Hundreds of thousands of Mexicans fled a flooded region of the swampy Gulf coast Friday, jumping from rooftops into rescue helicopters, scrambling into boats or swimming out through the murky brown water. President Felipe Calderon, flying overhead, called it one of Mexico's worst recent natural disasters.

A week of heavy rain caused rivers to overflow, drowning at least 70 percent of the swampy, oil-rich state of Tabasco. Much of the state capital, Villahermosa, looked like New Orleans after Hurricane Katrina, with murky water reaching to rooftops and desperate people waiting to be rescued, and officials warned that waterborne disease outbreaks were possible.

At least one death was reported and nearly all services, including drinking water and public transportation, were shut down as an estimated 900,000 people had their homes flooded, damaged or cut off.

A 10-inch natural gas pipeline sprung a leak after flooding apparently washed away soil underneath it, but it was unclear if other facilities operated by the state-run Petroleos Mexicanos had suffered damage.

Rain gave way to sunshine Friday but forecasters predicted more precipitation in the coming days. The flooding was not related to Tropical Storm Noel, which pounded the Caribbean.

Tabasco state floods every year around this time. Workers tried to protect Villahermosa's famous Olmec statues by placing sandbag collars around their enormous stone heads, and built sandbag walls to hold the Grijalva river as it flows through the state capital.

But the quickly rising waters surprised even flood-weary residents, forcing soldiers to evacuate the historic city center, and the dikes failed Thursday night, flooding the city's bus station and open-air market.

Tens of thousands of people were still stranded Friday on rooftops or inside the upper floors of their homes. Rescue workers used tractors, helicopters, jet skis and boats to ferry people to safety, while others swam through poisonous-snake-infested waters to reach higher ground.

Calderon was meeting with state officials, flying over the affected areas and visiting a makeshift shelter. The extent of the flooding was clearer from the sky — Tabasco state seemed like an inland sea with only rooftops and treetops protruding from the water.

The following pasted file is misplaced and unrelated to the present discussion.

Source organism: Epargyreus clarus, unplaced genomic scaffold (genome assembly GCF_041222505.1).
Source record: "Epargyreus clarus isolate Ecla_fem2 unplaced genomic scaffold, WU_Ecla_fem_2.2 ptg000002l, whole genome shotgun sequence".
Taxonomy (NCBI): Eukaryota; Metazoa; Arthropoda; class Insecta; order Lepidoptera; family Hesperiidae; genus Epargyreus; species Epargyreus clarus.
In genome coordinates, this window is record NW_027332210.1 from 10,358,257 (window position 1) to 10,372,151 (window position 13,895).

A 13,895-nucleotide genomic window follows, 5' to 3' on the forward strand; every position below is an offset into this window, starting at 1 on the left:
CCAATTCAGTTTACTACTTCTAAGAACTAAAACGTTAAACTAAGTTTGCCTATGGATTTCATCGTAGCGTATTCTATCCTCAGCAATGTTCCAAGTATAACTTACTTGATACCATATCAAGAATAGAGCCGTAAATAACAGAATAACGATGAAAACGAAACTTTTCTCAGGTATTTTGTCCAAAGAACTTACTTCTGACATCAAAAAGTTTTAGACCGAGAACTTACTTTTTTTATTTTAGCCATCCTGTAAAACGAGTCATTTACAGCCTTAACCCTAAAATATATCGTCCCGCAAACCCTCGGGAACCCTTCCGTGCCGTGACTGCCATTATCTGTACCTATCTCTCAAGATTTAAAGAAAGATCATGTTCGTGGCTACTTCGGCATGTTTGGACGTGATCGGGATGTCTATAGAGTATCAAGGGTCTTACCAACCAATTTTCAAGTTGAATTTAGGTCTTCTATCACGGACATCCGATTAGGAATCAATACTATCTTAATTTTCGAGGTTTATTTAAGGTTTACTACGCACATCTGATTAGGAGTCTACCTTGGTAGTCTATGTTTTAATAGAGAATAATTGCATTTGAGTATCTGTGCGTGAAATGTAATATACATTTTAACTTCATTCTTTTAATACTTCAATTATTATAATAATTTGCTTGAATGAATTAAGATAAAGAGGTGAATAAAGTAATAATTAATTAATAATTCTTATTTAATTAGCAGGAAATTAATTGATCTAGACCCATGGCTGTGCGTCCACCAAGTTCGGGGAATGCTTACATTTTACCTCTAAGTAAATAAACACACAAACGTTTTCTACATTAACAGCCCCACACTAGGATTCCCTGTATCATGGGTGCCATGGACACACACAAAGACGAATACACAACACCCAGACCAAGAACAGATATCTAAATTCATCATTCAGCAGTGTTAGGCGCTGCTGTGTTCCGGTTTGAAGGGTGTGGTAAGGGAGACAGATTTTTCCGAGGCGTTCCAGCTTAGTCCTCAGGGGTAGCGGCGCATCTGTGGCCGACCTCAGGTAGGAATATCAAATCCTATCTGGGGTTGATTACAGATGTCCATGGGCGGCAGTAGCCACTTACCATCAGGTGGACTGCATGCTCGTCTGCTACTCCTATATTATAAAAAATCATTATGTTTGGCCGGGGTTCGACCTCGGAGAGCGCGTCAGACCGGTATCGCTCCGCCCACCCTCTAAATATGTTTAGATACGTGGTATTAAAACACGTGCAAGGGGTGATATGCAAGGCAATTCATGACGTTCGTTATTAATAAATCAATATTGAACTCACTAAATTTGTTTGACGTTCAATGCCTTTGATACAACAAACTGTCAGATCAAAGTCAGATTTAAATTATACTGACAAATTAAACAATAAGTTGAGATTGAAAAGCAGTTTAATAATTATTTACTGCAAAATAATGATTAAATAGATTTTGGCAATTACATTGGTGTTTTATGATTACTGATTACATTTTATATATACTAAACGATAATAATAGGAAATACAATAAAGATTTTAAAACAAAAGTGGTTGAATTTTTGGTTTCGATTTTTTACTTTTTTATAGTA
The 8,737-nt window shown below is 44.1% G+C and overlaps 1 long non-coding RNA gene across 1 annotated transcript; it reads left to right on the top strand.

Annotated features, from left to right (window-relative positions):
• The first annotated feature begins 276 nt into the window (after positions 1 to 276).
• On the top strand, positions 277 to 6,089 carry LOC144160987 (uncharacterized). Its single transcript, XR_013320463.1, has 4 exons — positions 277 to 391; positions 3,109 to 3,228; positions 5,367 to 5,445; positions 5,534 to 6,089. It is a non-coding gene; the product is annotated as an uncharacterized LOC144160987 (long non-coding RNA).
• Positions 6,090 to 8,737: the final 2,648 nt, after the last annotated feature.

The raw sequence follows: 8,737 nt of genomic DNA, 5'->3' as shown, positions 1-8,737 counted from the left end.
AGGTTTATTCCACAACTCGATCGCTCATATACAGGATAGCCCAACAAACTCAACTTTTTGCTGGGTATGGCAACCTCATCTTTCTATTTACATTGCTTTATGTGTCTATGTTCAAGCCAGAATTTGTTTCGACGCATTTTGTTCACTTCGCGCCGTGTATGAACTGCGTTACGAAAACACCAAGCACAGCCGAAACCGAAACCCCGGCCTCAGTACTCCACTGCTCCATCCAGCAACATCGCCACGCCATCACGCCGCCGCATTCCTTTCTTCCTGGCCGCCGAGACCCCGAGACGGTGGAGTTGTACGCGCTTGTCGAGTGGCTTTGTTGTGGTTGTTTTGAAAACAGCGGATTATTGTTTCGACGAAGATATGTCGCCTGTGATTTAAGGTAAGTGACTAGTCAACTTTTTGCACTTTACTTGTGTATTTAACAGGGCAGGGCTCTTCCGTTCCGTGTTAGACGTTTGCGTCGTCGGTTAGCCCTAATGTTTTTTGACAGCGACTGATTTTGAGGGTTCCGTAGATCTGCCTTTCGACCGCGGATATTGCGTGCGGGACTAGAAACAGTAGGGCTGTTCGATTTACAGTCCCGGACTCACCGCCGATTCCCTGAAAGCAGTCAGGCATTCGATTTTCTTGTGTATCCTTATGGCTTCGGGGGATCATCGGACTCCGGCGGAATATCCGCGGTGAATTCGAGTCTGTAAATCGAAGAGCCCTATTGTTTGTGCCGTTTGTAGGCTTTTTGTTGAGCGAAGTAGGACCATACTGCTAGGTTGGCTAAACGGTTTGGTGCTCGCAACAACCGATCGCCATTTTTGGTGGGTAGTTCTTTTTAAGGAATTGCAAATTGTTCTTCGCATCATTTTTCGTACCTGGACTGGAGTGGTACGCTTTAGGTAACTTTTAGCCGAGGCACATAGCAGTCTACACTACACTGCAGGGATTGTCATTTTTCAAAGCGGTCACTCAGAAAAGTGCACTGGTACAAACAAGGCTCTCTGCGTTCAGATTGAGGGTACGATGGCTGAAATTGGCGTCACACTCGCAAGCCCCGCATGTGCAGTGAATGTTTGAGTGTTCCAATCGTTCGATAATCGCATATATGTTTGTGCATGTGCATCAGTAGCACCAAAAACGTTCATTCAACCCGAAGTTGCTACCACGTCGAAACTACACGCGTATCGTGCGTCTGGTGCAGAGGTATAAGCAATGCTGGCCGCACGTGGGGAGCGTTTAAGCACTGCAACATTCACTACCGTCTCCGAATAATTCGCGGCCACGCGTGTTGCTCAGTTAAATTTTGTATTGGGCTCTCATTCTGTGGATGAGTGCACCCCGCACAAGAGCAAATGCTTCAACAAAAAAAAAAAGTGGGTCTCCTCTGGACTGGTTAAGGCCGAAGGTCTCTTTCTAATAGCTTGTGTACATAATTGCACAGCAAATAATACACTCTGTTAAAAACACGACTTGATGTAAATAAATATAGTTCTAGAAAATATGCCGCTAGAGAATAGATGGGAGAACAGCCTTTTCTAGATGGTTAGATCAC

In a televised address late Thursday, the president called on Mexicans to donate emergency supplies as the government trucked in bottled water, food and clothing.

"The situation is extraordinarily grave. This is one of the worst natural disasters in the history of the country," Calderon said.

Mexico rallied around the disaster, with people across the country contributing money and supplies. Mexican television stations dedicated entire newscasts to the flooding. Morning entertainment shows switched from yoga and home improvement to calls for aid. And even though Friday was the national Day of the Dead holiday, banks remained open to accept donations for flood victims.

Food and clean drinking water were extremely scarce, and federal Deputy Health Secretary Mauricio Hernandez warned against outbreaks of cholera and other waterborne diseases.

"With so many people packed together there is a chance that infectious diseases could spread," Hernandez said.

Officials tested for 600 suspected cases of cholera, but none was positive, he said. The waterborne sickness, which is often fatal, has not been reported in Mexico for at least six years.

The government also sent 20,000 Hepatitis A vaccinations and were giving booster shots to children to prevent outbreaks, Hernandez said.

But medical care was difficult because at least 50 of the state's hospitals and medical centers flooded.

Safe refuges were scarce: Parking garages and any other dry structures were converted into temporary shelters.

Guadalupe de la Cruz, a receptionist at the Hotel Calinda Viva Villahermosa, located in an elevated area of the city, said the hotel's meeting rooms are being used as shelters for employees' families. De la Cruz said the 240-room hotel was completely booked, mostly by people who had fled their homes.

Many victims were being transferred to nearby cities unaffected by the floods. Highways that weren't covered with water were packed with residents fleeing in cars and on foot.

Villahermosa resident Mauricio Hernandez, 27, who is not related to the federal official, paid a taxi to bring him to Cardenas, a city 30 miles east of Villahermosa. From there, Hernandez planned to hop a bus to the port city of Coatzacoalcos.

"We are leaving because we cannot live like this," he said. "We don't have any water, and the shelters are full. Where are we going to go?"

State officials sent 50 buses to a museum in the capital where hundreds gathered.

"We wanted to stay in the city but it is no longer possible," said Jorge Rodriguez, 43. "We have lost everything."